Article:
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In this quickly closed question the case $a=2$ is considered, which allows the following simpler solution:

Define $g(x):=f(x)- bx-f(0)$. Then $g$ is continuous at $0$, $g(0)=0$, and $$\lim_{x\to0}{g(2x)-g(x)\over x}=0\ .$$ We have to prove that $g'(0)=\lim_{x\to0}{g(x)\over x}=0$.

Let an $\epsilon>0$ be given. Then there is a $\delta>0$ such that $|g(2t)-g(t)|\leq\epsilon |t|$ for $0<t\leq\delta$. Assume $|x|\leq\delta$. Then for each $N\in{\mathbb N}$ one has $$g(x)=\sum_{k=1}^N\bigl(g(x/2^{k-1})-g(x/2^k)\bigr)+g(x/2^N)\ ,$$ and therefore $$\bigl|g(x)\bigr|\leq\sum_{k=1}^N\epsilon\,{|x|\over 2^k} \ +g(x/2^N)\leq\epsilon|x|+g(x/2^N)\ .$$ Since $N\in{\mathbb N}$ is arbitrary we in fact have $\bigl|g(x)\bigr|\leq \epsilon|x|$, or $\left|{g(x)\over x}\right|\leq\epsilon$, and this for all $x\in\>]0,\delta]$.

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Hint: You're very close.

Write the expression as $$a\frac{f(ax)-f(0)}{ax}-\frac{f(x)-f(0)}{x}$$ Note that $x\to 0$ if and only if $ax\to 0$ (since $a\neq 0$).

Can you see it from this?

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    $\begingroup$ $\lim_{x\to0}\frac{f(0)-f(x)}{x}$ is not the same as $\lim_{x\to0}\frac{f(0)-f(ax)}{ax}$ if we don't know the existence of $f'(0)$,so we can't put it together times $(a-1)$ $\endgroup$ – Spaceship222 Jul 19 '16 at 9:02
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    $\begingroup$ @MPW I'm rewriting this since I think I understand your comment above better now though it still is pretty messy (the limits are minus the usual one). $\endgroup$ – DonAntonio Jul 19 '16 at 9:03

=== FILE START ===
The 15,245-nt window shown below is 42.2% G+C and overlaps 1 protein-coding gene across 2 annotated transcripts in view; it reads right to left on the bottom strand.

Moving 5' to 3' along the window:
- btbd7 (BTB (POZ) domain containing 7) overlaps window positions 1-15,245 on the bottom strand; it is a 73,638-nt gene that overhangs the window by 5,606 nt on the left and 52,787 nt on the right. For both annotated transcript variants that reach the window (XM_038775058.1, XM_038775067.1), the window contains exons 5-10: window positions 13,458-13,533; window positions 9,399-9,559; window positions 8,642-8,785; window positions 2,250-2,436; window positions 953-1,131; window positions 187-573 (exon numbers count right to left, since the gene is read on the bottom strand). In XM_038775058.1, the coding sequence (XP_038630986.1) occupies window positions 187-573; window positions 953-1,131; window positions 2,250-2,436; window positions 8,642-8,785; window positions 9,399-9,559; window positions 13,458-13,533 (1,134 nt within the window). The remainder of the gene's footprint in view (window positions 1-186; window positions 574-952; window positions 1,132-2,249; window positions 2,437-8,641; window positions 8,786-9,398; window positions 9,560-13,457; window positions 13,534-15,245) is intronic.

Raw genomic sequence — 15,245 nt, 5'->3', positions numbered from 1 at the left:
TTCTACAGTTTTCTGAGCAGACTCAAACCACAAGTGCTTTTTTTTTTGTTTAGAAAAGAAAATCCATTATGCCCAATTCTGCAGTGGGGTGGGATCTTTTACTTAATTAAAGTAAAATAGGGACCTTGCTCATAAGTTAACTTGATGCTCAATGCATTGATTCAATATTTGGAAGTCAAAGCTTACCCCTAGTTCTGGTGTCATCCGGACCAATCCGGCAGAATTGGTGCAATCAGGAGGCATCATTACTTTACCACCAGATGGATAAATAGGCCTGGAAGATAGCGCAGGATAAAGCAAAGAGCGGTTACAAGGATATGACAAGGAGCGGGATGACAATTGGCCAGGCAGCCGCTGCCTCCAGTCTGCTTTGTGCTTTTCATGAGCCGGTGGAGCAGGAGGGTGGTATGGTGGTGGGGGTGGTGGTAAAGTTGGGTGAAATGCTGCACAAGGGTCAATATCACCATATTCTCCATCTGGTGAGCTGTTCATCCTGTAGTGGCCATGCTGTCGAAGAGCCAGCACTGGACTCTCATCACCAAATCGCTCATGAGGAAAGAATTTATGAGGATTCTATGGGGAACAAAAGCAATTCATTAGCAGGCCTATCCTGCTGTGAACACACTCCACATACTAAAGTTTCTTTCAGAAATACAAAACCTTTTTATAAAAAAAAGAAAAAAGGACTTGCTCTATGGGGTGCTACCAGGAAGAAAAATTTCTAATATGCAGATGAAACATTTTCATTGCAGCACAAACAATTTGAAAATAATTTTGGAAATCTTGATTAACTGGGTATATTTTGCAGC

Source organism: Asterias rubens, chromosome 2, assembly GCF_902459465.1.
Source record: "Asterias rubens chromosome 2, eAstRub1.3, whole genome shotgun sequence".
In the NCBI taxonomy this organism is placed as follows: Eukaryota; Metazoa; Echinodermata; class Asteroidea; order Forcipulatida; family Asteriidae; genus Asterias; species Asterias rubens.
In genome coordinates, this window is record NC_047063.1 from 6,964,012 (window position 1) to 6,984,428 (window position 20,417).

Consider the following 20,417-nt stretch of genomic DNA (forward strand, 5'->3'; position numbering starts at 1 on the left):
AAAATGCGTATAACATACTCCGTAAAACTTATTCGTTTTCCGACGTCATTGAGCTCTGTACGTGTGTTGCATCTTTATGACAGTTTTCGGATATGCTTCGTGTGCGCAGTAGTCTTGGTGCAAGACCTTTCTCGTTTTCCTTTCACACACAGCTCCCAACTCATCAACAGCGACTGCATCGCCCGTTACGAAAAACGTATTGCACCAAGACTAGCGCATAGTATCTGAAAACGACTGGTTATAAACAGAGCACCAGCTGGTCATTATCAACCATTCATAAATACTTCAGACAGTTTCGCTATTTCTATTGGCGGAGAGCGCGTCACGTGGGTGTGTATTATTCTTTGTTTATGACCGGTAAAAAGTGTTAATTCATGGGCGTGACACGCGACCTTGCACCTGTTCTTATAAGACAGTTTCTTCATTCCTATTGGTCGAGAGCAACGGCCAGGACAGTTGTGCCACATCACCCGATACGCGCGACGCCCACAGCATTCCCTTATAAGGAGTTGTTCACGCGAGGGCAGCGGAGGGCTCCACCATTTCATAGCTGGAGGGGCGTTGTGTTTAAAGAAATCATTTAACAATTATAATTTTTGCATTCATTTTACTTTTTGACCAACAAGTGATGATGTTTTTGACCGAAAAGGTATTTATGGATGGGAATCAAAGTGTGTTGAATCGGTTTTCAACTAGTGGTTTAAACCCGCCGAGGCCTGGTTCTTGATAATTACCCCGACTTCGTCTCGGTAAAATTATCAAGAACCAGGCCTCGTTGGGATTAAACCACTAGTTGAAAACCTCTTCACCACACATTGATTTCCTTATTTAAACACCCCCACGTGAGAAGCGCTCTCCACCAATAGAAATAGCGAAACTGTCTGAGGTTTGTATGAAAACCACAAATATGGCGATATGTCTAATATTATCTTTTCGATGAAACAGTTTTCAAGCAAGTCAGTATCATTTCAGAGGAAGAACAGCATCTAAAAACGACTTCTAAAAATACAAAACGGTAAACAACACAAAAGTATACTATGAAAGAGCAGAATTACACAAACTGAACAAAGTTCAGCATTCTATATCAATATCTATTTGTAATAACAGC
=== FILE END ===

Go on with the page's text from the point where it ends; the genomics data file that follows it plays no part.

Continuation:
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    $\begingroup$ I think, after making some order, both in the above answer and, in particular, in my mind, that this answer is correct: we can write$$b=\lim_{x\to0}\frac{f(ax)-f(x)}x=\lim_{x\to0}\left[a\frac{f(ax)-f(0)}{ax}-\frac{f(x)-f(0)}x\right]=\lim_{t\to0}(a-1)\frac{f(t)-t(0)}t$$because when $\;x\to0\;$ both limits (without the constant $\;a\;$) within the parentheses are the same, whether it exists or not, because $\;f\;$ is given continuous at zero and thus it is the same to take $\;\lim f(x)\;$ or $\;\lim f(ax)\;$ when $x\to0$. The rightmost expression, compared to the left side, answers all +1 $\endgroup$ – DonAntonio Jul 19 '16 at 9:10
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    $\begingroup$ I agree here with @Spaceship222: You must prove existence of $f'(0)$ by other means. see my answer. Your answer as it stands is incorrect. $\endgroup$ – Paramanand Singh Jul 19 '16 at 9:20
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    $\begingroup$ @DonAntonio: Let $F(x) = 1/x$ and $a > 0$. Then both the limits $\lim_{x \to 0^{+}}F(x)$ and $\lim_{x \to 0^{+}}F(ax)$ don't exist and yet $$\lim_{x \to 0^{+}}aF(ax) - F(x) = 0$$ so one should be very careful about the conditions under which laws of algebra of limits work. $\endgroup$ – Paramanand Singh Jul 19 '16 at 10:02